The economy is approaching full employment! You no longer have to remain in that less-than-great job relationship.

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When people say breaking up is hard to do, they’re right. Ending a relationship is painful — for you, for them, for others who have grown accustomed to or rely on your status quo.

But chances are good that at least once in your career you’ll have to cut the cord. Here are five signs to look for:

The thrill is gone. A job that no longer challenges you is quickly going to start feeling like a waste of your time. Ask yourself when you last learned something new, or felt excited about going to work. If it’s been too long, if you feel tired all the time, and if you feel you’re giving more than you’re getting, it may be time to change jobs, or even your whole career.

You’ve grown apart. At first you were so happy together. You liked everything (or most things) about your work, your boss and your field. You shared the same dreams. But now you’ve changed, or the job/employer/field has changed. It doesn’t matter which. When you want significantly different things out of life, it’s time to move on.

You’re being betrayed. A company, or entire industry, that’s in decline or otherwise in trouble is a bad bet for a long-term career relationship. Stay current on trends in your field, especially innovations that may contribute to making your job obsolete. Be ready to jump ship before it’s too late.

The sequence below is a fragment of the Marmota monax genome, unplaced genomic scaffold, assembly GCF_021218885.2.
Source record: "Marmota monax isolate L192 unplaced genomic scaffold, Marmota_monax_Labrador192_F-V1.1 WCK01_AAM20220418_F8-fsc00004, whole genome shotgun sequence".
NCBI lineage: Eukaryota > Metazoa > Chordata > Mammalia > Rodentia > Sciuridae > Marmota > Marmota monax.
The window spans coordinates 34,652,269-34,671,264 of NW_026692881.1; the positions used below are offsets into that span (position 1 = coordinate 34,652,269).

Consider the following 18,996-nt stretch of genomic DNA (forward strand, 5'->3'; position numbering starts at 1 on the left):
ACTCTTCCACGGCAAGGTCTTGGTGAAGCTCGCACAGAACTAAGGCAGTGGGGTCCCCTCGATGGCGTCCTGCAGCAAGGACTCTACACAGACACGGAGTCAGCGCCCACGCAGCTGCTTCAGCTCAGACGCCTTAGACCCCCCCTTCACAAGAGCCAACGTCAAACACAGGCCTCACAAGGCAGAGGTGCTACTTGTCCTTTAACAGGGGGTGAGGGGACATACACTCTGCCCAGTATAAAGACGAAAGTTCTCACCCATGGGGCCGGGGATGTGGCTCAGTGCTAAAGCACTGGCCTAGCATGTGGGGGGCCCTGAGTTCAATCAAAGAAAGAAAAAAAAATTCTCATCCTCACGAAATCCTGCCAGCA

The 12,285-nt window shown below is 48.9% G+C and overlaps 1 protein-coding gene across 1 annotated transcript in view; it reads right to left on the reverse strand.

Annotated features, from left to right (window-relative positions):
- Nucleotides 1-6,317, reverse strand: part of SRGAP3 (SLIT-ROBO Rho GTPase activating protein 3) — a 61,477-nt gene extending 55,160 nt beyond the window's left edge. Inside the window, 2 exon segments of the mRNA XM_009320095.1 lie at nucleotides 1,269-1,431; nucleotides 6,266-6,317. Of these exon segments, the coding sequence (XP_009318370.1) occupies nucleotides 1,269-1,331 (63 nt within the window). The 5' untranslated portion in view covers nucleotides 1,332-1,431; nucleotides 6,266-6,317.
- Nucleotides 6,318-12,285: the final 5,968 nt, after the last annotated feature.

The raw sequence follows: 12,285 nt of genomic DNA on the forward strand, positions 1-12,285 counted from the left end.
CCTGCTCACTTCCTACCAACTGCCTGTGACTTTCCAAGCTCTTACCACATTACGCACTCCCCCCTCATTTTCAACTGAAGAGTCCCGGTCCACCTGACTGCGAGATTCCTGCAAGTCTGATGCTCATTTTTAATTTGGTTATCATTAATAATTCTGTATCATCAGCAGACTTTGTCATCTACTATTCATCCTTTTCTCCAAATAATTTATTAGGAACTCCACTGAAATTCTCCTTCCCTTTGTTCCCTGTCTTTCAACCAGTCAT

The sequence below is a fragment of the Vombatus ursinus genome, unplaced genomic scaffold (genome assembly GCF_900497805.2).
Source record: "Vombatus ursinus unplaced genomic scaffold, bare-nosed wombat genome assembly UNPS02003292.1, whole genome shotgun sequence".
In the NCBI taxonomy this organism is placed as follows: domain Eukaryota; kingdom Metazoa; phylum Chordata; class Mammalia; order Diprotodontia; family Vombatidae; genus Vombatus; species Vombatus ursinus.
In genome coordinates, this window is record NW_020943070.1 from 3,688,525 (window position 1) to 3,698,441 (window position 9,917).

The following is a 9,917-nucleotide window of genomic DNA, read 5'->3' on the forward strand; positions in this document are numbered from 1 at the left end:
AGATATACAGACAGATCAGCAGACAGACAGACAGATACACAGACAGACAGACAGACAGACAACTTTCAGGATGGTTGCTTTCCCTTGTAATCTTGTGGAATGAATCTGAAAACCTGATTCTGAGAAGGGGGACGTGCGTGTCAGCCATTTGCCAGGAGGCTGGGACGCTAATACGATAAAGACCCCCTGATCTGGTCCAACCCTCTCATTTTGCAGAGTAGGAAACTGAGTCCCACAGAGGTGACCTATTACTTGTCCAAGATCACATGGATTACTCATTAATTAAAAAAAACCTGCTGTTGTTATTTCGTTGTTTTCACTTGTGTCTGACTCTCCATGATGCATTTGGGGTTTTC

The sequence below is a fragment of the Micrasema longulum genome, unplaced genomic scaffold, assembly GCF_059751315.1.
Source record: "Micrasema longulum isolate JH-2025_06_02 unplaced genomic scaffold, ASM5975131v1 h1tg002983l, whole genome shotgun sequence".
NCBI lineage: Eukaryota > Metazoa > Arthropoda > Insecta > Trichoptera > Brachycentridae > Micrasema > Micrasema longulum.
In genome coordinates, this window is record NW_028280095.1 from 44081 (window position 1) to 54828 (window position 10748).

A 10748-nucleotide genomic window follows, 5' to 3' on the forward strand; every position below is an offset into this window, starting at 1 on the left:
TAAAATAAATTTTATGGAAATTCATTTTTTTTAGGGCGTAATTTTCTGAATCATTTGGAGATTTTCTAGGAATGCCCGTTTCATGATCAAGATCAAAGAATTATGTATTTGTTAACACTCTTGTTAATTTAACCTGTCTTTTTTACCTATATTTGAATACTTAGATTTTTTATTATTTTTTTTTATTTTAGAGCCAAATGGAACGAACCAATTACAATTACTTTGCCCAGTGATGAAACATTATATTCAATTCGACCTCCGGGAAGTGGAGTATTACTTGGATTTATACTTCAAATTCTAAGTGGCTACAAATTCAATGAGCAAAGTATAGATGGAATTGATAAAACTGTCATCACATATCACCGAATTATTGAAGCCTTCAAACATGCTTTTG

You’re being abused. Is your job stressing you out or even making you physically ill? This is not a relationship you want to stay in. The same goes for work situations where your ideas are constantly being ignored or disregarded, your skills are not being used, you’re being held back or you’re being bullied or harassed.

You’ve found something new. Maybe you weren’t even looking, but now a new exciting opportunity is beckoning, one you know you’d hate yourself for passing up. Or perhaps your life is transforming in some other major way (marriage, relocation, evolving family commitments). Life goes on. Holding onto the past is never the answer.

Leaving our comfort zone is always scary, but take heart. All relationships end sooner or later. Often, the wisest and kindest thing you can do is to make a clean break.

Karen Burns is the author of The Amazing Adventures of Working Girl: Real-Life Career Advice You Can Actually Use and of the novel “The Paris Effect.” Email her at